Risk Management

Defense Verdict in Alleged Negligent Placement of Crystalens

Ryan Bucsi, OMIC Senior Litigation Analyst

Digest, Summer 2011


Negligent placement of a Crystalens in the sulcus resulting in a lens exchange.


Defense verdict.

Case Summary

A 45-year-old female patient was diagnosed with cataracts OU and underwent an uncomplicated cataract surgery OD with placement of a Crystalens. The insured ophthalmologist recommended the Crystalens implant because it might allow the patient to be free of glasses and have fewer starbursts and halos. At the first postoperative examination, the patient’s uncorrected vision was 20/20 OD. At the second visit, the patient’s uncorrected visual acuity remained 20/20 OD, but she complained of blurry, tunnel vision, and poor distance vision. At the third follow- up examination, uncorrected visual acuity decreased to 20/50, corrected to 20/25 OD, with complaints of halos and starbursts. The insured recommended a second opinion, which revealed an uncorrected visual acuity of 20/30 corrected to 20/20 OD near, with the Crystalens in good position. The patient self referred to another ophthalmologist whose examination revealed uncorrected 20/30, 20/20 corrected distance vision with J3 at near with the Crystalens in good position. The patient consulted an attorney and was referred to an ophthalmologist he utilized as an expert in medical malpractice cases. This ophthalmologist’s exam revealed 20/50 uncorrected visual acuity and 20/20 OD corrected. The plaintiff expert ophthalmologist performed a lens exchange procedure and placed an AMO model ZA9003 posterior chamber intraocular lens OD. During trial, the plaintiff’s vision was 20/30 uncorrected, corrected to 20/20 at distance OD, with 20/25+1 corrected at close distance.


The plaintiff expert testified that he did not recommend a lens exchange; rather, the patient requested it due to continuing complaints of blurry vision from “jiggly lines,” glare, halos, and tunnel vision. The patient reported that the lens exchange procedure improved her visual acuity but did not alleviate the halos and starbursts. The plaintiff expert testified that during the lens exchange the Crystalens was in the sulcus. He opined that the lens must have been incorrectly placed there by the OMIC insured although this expert admitted he did not use and had no experience with Crystalens implants. The OMIC insured and both subsequent treating ophthalmologists maintained that the Crystalens was in the capsular bag when they examined the patient. OMIC’s defense expert testified that it was possible for a lens to move from the capsular bag to the sulcus, and he noted that the plaintiff’s vision was correctable to 20/20 OD postoperatively. OMIC believed the insured’s care was defensible. First, there was support from an expert with significant experience using Crystalens implants and from two subsequent treating ophthalmologists that the lens was properly positioned, while the plaintiff expert was a “hired gun” with no experience using Crystalens. Second, the OMIC insured would relate well to a jury as “an expert” on behalf of his own defense, and the defense counsel had previously and successfully tried cases against this plaintiff attorney. The only hesitation in taking this case to trial was the venue, which had a reputation for plaintiff-oriented juries. Nevertheless, OMIC was confident that a jury would return a defense verdict, and the case proceeded to trial. After two days at trial and 90 minutes of deliberation, the jury returned with a unanimous defense verdict for the OMIC insured.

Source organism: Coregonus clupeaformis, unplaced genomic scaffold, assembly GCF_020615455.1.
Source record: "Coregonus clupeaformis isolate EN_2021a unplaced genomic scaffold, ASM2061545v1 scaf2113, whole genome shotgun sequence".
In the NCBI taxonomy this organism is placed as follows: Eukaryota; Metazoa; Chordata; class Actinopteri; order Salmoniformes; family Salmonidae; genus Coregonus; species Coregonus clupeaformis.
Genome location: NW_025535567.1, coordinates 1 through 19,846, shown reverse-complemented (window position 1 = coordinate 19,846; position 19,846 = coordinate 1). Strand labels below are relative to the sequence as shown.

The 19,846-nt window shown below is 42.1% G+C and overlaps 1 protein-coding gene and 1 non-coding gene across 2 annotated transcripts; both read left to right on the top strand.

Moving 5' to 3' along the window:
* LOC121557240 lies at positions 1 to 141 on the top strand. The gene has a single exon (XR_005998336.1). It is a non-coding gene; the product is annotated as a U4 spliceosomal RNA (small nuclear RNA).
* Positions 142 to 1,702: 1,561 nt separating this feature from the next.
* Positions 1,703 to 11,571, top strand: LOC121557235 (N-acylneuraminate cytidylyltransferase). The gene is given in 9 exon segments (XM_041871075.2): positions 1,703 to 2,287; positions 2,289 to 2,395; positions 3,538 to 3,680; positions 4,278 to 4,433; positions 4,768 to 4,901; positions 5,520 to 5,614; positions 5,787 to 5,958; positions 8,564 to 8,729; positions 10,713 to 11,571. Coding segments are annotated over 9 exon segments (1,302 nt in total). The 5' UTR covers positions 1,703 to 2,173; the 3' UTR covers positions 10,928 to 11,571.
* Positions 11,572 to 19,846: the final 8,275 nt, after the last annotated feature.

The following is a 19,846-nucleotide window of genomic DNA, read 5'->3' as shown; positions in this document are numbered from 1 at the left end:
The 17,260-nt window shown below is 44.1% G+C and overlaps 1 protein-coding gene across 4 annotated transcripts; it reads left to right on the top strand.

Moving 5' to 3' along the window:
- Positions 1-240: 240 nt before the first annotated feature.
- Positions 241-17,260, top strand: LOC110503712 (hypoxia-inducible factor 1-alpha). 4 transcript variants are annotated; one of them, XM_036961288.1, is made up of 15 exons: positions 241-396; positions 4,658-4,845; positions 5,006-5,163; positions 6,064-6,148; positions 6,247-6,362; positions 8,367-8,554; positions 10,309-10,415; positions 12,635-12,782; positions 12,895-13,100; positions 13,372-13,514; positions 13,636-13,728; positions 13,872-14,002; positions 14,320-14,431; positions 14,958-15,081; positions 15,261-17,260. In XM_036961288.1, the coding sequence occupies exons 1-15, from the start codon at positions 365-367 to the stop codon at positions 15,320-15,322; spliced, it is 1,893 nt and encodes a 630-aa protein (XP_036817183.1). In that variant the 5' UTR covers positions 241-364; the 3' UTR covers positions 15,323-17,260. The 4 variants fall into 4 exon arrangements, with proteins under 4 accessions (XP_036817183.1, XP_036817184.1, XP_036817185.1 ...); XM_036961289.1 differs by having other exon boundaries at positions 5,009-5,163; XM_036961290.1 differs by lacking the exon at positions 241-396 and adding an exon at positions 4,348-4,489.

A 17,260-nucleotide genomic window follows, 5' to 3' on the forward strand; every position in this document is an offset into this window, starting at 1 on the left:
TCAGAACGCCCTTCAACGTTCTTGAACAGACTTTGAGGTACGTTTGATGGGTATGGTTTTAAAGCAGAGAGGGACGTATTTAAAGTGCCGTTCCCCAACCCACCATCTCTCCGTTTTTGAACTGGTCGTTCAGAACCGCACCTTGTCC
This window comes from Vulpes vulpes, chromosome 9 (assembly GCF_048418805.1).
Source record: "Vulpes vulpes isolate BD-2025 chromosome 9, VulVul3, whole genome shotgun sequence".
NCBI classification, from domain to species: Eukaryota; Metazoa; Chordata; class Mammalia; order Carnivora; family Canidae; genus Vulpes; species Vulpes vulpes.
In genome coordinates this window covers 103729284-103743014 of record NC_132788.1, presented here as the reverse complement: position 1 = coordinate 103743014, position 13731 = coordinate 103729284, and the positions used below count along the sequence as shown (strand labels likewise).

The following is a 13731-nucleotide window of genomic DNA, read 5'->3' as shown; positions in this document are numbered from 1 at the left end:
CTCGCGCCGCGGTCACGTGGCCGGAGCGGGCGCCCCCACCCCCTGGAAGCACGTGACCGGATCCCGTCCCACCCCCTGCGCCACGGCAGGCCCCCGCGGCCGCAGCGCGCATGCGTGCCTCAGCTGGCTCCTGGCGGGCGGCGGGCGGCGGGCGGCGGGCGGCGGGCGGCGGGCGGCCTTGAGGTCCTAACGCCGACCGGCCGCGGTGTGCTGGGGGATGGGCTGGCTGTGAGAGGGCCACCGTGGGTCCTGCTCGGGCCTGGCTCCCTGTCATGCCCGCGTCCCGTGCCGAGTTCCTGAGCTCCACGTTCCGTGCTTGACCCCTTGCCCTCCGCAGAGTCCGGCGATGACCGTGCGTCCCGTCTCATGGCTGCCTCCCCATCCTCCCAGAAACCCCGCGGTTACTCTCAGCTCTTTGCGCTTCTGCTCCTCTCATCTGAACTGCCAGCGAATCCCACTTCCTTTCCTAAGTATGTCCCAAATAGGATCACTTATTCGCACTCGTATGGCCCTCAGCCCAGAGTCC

Risk Management Principles

In addition to a signed written consent form for cataract surgery with a Crystalens, the insured documented his conversations with the patient regarding the Crystalens. The informed consent specifically mentioned double vision or ghost images, shadows in the peripheral vision, floaters or flashes of light, and halos or reflections from lights. The insured’s records were complete and it was easy to follow his thought processes throughout his treatment of this patient. When he could find no objective reason for the patient’s postoperative complaints, he referred the patient for a second opinion, which confirmed a good result and proper positioning of the Crystalens. During litigation, the insured set aside adequate time to meet with defense counsel in preparation for deposition and trial testimony. Although a well-qualified defense expert was hired by OMIC, it was defense counsel’s opinion that the insured’s trial testimony had the greatest impact on the jury. As this case demonstrates, active participation by the insured in defense of a medical malpractice case can significantly contribute to a favorable outcome.

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